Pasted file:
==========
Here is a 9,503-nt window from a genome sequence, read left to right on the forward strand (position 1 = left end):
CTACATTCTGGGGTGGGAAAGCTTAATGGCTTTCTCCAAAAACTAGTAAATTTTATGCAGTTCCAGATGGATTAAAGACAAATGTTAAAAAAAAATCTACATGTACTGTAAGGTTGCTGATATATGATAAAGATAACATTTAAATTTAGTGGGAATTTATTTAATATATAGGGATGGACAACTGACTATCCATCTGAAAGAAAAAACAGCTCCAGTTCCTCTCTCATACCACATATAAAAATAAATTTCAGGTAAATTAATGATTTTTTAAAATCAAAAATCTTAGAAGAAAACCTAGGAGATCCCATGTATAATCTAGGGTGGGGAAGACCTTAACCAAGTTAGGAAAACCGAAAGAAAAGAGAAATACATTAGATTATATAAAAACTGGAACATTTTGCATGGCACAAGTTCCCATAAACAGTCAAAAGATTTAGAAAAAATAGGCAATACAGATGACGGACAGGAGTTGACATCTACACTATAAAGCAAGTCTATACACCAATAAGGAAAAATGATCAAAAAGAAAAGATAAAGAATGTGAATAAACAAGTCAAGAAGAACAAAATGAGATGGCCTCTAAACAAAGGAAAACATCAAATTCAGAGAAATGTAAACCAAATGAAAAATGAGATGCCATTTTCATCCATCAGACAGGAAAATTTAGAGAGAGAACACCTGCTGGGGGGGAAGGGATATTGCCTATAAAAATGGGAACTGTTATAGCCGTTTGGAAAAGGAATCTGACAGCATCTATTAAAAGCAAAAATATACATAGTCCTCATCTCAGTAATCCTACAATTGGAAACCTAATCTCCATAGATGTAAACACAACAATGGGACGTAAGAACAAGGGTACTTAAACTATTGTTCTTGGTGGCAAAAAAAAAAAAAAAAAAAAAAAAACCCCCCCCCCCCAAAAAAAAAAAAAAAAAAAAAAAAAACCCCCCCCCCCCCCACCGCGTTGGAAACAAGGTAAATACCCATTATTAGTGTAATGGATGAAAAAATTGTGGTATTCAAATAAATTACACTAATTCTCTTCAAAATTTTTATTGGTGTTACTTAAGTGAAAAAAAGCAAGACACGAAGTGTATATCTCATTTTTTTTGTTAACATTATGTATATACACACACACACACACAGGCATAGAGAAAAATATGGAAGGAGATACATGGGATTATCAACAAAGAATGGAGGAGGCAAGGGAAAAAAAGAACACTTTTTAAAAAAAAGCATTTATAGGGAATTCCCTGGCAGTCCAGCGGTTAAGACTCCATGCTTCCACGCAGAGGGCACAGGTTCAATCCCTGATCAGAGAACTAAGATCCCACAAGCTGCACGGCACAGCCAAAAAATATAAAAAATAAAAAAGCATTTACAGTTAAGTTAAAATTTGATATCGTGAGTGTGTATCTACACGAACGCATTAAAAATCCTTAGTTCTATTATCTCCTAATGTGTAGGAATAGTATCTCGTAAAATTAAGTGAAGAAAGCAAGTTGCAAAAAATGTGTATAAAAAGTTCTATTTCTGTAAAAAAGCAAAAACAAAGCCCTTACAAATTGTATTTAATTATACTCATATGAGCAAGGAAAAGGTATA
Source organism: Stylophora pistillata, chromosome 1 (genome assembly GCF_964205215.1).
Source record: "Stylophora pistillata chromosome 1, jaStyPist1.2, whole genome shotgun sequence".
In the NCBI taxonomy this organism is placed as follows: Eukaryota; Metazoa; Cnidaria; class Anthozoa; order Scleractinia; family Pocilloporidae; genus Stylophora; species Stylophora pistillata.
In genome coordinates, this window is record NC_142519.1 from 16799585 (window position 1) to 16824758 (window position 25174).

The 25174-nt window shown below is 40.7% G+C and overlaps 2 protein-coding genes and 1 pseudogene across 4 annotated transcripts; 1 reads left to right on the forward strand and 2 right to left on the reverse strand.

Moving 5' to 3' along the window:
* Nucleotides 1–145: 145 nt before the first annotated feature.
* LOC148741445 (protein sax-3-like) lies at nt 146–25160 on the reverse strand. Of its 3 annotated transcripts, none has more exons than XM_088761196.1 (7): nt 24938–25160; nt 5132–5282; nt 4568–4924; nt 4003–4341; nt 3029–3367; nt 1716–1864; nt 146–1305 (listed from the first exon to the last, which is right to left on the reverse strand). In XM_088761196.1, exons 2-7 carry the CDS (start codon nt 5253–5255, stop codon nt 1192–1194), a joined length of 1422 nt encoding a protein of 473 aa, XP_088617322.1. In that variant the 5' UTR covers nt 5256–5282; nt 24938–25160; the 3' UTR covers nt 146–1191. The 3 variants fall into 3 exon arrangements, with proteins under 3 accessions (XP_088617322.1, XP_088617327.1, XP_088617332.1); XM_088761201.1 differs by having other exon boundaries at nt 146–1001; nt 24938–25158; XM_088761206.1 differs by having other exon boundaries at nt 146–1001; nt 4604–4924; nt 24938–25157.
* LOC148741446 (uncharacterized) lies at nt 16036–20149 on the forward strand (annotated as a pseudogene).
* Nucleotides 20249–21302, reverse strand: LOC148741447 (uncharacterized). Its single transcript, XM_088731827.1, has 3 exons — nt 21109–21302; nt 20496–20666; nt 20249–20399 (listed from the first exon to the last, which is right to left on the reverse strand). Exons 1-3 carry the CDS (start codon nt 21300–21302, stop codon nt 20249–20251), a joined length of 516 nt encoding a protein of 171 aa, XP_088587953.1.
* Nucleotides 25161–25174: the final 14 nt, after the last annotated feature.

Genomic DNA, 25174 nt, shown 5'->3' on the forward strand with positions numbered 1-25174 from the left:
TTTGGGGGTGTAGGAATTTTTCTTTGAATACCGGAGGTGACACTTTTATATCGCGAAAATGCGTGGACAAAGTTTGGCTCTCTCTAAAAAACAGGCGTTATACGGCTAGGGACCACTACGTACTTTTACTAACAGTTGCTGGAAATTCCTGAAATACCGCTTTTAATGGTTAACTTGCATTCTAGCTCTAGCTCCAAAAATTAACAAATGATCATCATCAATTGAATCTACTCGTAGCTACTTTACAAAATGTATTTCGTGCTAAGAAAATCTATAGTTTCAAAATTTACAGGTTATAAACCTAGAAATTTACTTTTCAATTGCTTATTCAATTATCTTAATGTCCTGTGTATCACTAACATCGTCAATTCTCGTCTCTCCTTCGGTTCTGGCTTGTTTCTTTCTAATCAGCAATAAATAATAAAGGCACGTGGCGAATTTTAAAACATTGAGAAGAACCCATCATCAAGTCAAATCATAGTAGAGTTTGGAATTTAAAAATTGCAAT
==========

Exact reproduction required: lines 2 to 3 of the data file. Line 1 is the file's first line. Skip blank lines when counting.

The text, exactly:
CTACATTCTGGGGTGGGAAAGCTTAATGGCTTTCTCCAAAAACTAGTAAATTTTATGCAGTTCCAGATGGATTAAAGACAAATGTTAAAAAAAAATCTACATGTACTGTAAGGTTGCTGATATATGATAAAGATAACATTTAAATTTAGTGGGAATTTATTTAATATATAGGGATGGACAACTGACTATCCATCTGAAAGAAAAAACAGCTCCAGTTCCTCTCTCATACCACATATAAAAATAAATTTCAGGTAAATTAATGATTTTTTAAAATCAAAAATCTTAGAAGAAAACCTAGGAGATCCCATGTATAATCTAGGGTGGGGAAGACCTTAACCAAGTTAGGAAAACCGAAAGAAAAGAGAAATACATTAGATTATATAAAAACTGGAACATTTTGCATGGCACAAGTTCCCATAAACAGTCAAAAGATTTAGAAAAAATAGGCAATACAGATGACGGACAGGAGTTGACATCTACACTATAAAGCAAGTCTATACACCAATAAGGAAAAATGATCAAAAAGAAAAGATAAAGAATGTGAATAAACAAGTCAAGAAGAACAAAATGAGATGGCCTCTAAACAAAGGAAAACATCAAATTCAGAGAAATGTAAACCAAATGAAAAATGAGATGCCATTTTCATCCATCAGACAGGAAAATTTAGAGAGAGAACACCTGCTGGGGGGGAAGGGATATTGCCTATAAAAATGGGAACTGTTATAGCCGTTTGGAAAAGGAATCTGACAGCATCTATTAAAAGCAAAAATATACATAGTCCTCATCTCAGTAATCCTACAATTGGAAACCTAATCTCCATAGATGTAAACACAACAATGGGACGTAAGAACAAGGGTACTTAAACTATTGTTCTTGGTGGCAAAAAAAAAAAAAAAAAAAAAAAAACCCCCCCCCCCCAAAAAAAAAAAAAAAAAAAAAAAAAACCCCCCCCCCCCCCACCGCGTTGGAAACAAGGTAAATACCCATTATTAGTGTAATGGATGAAAAAATTGTGGTATTCAAATAAATTACACTAATTCTCTTCAAAATTTTTATTGGTGTTACTTAAGTGAAAAAAAGCAAGACACGAAGTGTATATCTCATTTTTTTTGTTAACATTATGTATATACACACACACACACACAGGCATAGAGAAAAATATGGAAGGAGATACATGGGATTATCAACAAAGAATGGAGGAGGCAAGGGAAAAAAAGAACACTTTTTAAAAAAAAGCATTTATAGGGAATTCCCTGGCAGTCCAGCGGTTAAGACTCCATGCTTCCACGCAGAGGGCACAGGTTCAATCCCTGATCAGAGAACTAAGATCCCACAAGCTGCACGGCACAGCCAAAAAATATAAAAAATAAAAAAGCATTTACAGTTAAGTTAAAATTTGATATCGTGAGTGTGTATCTACACGAACGCATTAAAAATCCTTAGTTCTATTATCTCCTAATGTGTAGGAATAGTATCTCGTAAAATTAAGTGAAGAAAGCAAGTTGCAAAAAATGTGTATAAAAAGTTCTATTTCTGTAAAAAAGCAAAAACAAAGCCCTTACAAATTGTATTTAATTATACTCATATGAGCAAGGAAAAGGTATA
Source organism: Stylophora pistillata, chromosome 1 (genome assembly GCF_964205215.1).